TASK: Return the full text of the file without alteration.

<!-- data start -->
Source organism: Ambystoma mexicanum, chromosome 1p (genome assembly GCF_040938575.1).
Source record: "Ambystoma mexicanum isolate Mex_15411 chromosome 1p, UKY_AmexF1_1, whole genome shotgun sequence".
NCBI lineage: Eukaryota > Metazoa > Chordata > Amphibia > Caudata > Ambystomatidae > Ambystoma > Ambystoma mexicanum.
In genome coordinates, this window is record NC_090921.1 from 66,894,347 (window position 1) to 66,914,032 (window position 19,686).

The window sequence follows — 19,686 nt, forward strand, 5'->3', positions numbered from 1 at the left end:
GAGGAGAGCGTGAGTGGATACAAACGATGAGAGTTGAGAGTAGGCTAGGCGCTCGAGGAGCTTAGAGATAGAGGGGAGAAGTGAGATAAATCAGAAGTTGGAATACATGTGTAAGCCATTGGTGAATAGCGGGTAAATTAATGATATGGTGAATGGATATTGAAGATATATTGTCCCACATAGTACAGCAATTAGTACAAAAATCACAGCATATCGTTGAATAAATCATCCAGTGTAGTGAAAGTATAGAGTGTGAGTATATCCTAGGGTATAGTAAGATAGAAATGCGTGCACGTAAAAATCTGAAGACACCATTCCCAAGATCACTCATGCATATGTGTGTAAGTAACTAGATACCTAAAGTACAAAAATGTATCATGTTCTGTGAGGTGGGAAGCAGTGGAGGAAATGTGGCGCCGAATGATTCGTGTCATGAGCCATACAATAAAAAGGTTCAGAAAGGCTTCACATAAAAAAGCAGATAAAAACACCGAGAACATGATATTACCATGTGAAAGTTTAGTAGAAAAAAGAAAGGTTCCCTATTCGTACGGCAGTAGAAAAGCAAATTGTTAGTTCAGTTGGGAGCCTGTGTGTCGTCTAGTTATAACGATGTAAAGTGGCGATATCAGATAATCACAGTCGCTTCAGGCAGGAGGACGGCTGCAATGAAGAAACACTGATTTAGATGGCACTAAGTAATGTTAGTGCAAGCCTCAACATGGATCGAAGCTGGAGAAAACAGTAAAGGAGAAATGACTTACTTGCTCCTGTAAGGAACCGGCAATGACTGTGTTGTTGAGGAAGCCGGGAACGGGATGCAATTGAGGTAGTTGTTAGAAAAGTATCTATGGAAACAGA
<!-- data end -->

Source organism: Ambystoma mexicanum, chromosome 1p (genome assembly GCF_040938575.1).
Source record: "Ambystoma mexicanum isolate Mex_15411 chromosome 1p, UKY_AmexF1_1, whole genome shotgun sequence".
NCBI lineage: Eukaryota > Metazoa > Chordata > Amphibia > Caudata > Ambystomatidae > Ambystoma > Ambystoma mexicanum.
In genome coordinates, this window is record NC_090921.1 from 66,894,347 (window position 1) to 66,914,032 (window position 19,686).

The window sequence follows — 19,686 nt, forward strand, 5'->3', positions numbered from 1 at the left end:
GAGGAGAGCGTGAGTGGATACAAACGATGAGAGTTGAGAGTAGGCTAGGCGCTCGAGGAGCTTAGAGATAGAGGGGAGAAGTGAGATAAATCAGAAGTTGGAATACATGTGTAAGCCATTGGTGAATAGCGGGTAAATTAATGATATGGTGAATGGATATTGAAGATATATTGTCCCACATAGTACAGCAATTAGTACAAAAATCACAGCATATCGTTGAATAAATCATCCAGTGTAGTGAAAGTATAGAGTGTGAGTATATCCTAGGGTATAGTAAGATAGAAATGCGTGCACGTAAAAATCTGAAGACACCATTCCCAAGATCACTCATGCATATGTGTGTAAGTAACTAGATACCTAAAGTACAAAAATGTATCATGTTCTGTGAGGTGGGAAGCAGTGGAGGAAATGTGGCGCCGAATGATTCGTGTCATGAGCCATACAATAAAAAGGTTCAGAAAGGCTTCACATAAAAAAGCAGATAAAAACACCGAGAACATGATATTACCATGTGAAAGTTTAGTAGAAAAAAGAAAGGTTCCCTATTCGTACGGCAGTAGAAAAGCAAATTGTTAGTTCAGTTGGGAGCCTGTGTGTCGTCTAGTTATAACGATGTAAAGTGGCGATATCAGATAATCACAGTCGCTTCAGGCAGGAGGACGGCTGCAATGAAGAAACACTGATTTAGATGGCACTAAGTAATGTTAGTGCAAGCCTCAACATGGATCGAAGCTGGAGAAAACAGTAAAGGAGAAATGACTTACTTGCTCCTGTAAGGAACCGGCAATGACTGTGTTGTTGAGGAAGCCGGGAACGGGATGCAATTGAGGTAGTTGTTAGAAAAGTATCTATGGAAACAGA